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Tensions high over medicinal marijuana policy

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Tensions were high Thursday morning at the Guam Legislature where cancer patients to advocates came out for the second public hearing for the draft rules and regulations for medicinal marijuana on Guam.   

Resident Moe Cotton said, "I have cancer and I have elected to not be treated except to slow it down because I'm 80 years old and I don't mind dying. But I don't want to die with pain, so pain is my concern." in order to alleviate the pain, Cotton, a local realtor, says he more than likely would be a user of medicinal marijuana once it's implemented on Guam. He however raised concern over the $35,000 proposed costs for dispensary registration certificates and cultivation site registration certificate.

He continued, "$35,000 is going to knock out all the small farmers who would probably like to be in this business and who have been farming for 20 or 30 years. And all those people can't afford that, especially if it's a yearly fee. I think you're going to kill this program. The voters of Guam said yes to medical marijuana, and you regulators are going to kill it. In my opinion, you're going to make it so expensive."

And for Jesse Pablo, he's a medical marijuana patient not on Guam, but in the state of Washington. "From what I see, it seems too much of a bureaucratic function," he said.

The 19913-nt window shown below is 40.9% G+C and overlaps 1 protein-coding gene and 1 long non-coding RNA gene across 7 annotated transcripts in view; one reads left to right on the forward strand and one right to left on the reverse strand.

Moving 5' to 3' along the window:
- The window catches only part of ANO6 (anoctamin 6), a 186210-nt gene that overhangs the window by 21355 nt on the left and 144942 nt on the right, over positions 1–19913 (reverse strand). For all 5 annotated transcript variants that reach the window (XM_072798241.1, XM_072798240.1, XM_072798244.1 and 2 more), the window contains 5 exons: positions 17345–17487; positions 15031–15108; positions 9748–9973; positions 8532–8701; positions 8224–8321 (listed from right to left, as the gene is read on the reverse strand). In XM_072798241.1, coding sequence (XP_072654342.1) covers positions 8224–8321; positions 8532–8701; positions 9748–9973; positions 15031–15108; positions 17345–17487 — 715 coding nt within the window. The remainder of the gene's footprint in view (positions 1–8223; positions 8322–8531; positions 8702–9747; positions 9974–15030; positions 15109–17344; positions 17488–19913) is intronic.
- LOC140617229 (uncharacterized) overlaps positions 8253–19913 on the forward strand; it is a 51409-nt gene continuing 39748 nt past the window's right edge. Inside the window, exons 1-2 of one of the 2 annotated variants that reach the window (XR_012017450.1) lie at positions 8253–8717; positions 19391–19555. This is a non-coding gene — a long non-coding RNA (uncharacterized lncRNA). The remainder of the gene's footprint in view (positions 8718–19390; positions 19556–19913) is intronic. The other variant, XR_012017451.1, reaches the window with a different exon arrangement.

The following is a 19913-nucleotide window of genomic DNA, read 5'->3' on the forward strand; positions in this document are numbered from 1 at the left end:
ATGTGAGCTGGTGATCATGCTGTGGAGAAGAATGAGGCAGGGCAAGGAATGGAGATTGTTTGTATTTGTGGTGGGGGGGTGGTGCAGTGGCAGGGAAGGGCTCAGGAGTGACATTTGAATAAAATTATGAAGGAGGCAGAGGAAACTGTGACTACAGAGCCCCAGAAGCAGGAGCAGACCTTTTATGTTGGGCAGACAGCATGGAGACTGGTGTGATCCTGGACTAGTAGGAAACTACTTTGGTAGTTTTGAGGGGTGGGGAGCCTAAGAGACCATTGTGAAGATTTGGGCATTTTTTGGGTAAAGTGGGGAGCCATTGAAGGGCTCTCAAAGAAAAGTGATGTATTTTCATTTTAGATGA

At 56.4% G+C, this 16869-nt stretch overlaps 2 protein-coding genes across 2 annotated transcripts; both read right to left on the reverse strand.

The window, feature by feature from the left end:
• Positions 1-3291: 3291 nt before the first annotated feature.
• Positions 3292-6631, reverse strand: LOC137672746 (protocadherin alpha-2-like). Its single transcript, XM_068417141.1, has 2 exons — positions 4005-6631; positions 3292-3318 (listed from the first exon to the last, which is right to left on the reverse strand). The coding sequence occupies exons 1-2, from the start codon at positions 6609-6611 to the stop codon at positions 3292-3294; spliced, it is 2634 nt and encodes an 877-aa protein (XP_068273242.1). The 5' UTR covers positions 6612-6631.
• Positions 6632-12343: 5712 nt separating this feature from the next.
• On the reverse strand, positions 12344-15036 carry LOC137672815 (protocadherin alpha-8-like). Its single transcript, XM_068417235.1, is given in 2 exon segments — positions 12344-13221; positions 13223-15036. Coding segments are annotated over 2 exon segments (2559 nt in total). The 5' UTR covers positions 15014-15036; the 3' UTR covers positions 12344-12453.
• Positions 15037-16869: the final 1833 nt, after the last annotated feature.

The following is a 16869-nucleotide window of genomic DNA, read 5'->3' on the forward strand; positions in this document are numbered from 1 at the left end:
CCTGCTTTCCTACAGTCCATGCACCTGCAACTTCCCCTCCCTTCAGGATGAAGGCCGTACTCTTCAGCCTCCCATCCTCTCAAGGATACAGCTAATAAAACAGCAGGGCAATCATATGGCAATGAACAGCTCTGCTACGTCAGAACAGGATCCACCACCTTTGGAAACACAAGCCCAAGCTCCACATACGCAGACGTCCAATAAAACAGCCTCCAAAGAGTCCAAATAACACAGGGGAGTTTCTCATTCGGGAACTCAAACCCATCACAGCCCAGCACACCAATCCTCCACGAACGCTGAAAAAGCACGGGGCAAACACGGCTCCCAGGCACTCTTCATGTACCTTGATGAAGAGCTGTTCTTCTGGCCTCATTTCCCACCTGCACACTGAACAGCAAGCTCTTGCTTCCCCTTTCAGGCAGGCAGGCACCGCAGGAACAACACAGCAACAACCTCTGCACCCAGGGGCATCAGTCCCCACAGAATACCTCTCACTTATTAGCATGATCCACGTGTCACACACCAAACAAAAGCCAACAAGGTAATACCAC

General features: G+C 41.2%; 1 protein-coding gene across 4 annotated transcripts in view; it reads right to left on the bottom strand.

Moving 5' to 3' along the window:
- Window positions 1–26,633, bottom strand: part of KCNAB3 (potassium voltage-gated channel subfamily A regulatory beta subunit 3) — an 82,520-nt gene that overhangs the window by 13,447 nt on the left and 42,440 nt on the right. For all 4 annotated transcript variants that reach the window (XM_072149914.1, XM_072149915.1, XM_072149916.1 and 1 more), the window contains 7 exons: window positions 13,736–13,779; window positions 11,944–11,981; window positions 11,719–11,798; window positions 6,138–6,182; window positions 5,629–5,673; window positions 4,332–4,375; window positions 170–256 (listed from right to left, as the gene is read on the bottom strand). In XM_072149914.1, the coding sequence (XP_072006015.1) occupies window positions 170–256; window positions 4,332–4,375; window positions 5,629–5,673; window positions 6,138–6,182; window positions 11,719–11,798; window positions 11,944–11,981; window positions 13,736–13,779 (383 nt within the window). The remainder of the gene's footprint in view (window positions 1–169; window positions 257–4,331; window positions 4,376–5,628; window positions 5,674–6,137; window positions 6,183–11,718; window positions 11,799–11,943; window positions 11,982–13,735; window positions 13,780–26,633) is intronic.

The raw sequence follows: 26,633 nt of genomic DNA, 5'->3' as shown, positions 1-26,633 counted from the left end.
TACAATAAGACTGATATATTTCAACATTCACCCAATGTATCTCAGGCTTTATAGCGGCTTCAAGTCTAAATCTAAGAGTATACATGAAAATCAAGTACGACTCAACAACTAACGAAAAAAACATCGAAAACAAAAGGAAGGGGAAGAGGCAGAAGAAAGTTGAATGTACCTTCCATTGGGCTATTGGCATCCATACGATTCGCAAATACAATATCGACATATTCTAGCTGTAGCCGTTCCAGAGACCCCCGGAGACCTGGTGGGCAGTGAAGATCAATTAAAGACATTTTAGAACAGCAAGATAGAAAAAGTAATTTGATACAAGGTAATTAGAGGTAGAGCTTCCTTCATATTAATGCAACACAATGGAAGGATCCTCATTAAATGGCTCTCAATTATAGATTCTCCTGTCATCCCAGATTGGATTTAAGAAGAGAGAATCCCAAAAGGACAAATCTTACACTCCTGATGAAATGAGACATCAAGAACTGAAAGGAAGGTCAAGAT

He says in Washington, patients have the ability to cultivate up to 15 plants, explaining, "The thing about that it gives a lot more options for the patients - they have an understanding of this industry and when you have all those choices, the quality goes up and the prices tend to go down."

And while it's been suggested an ounce of medicinal marijuana could cost up to $500, Pablo says that's too high. "I just don't feel that would be an affordable price point given that in Washington, Oregon, California, the price average is around $150 to $200," he said.

For Andrea Pellacani, she believes the program should be about the patient- rather than government-driven. She is part of Guam Grass Roots, an organization whose mission is to provide education and outreach to patients in the community on the benefits of cannabis therapy. She said, "While we feel sensible regulations are necessary, over regulating does not allow the industry to flourish. It discourages patients from participating and does not impact the black market negatively. The draft rules are very thorough with regards to policing the businesses, doctors and patients participating in the program, however, there many areas where there are little to no language regarding item such as environmental waste water, handling agricultural guidelines, proper labeling guidelines, quality control guidelines, proper cannabis handling, etc."

Pellacani disclosed that she plans to procure licensing of medical cannabis on Guam and has met with cultivators, dispensaries and a network of consultants in the cannabis industry across the nation. Public Health officials meanwhile noted the $35,000 proposed fee is not set in stone and could change following the public hearings.

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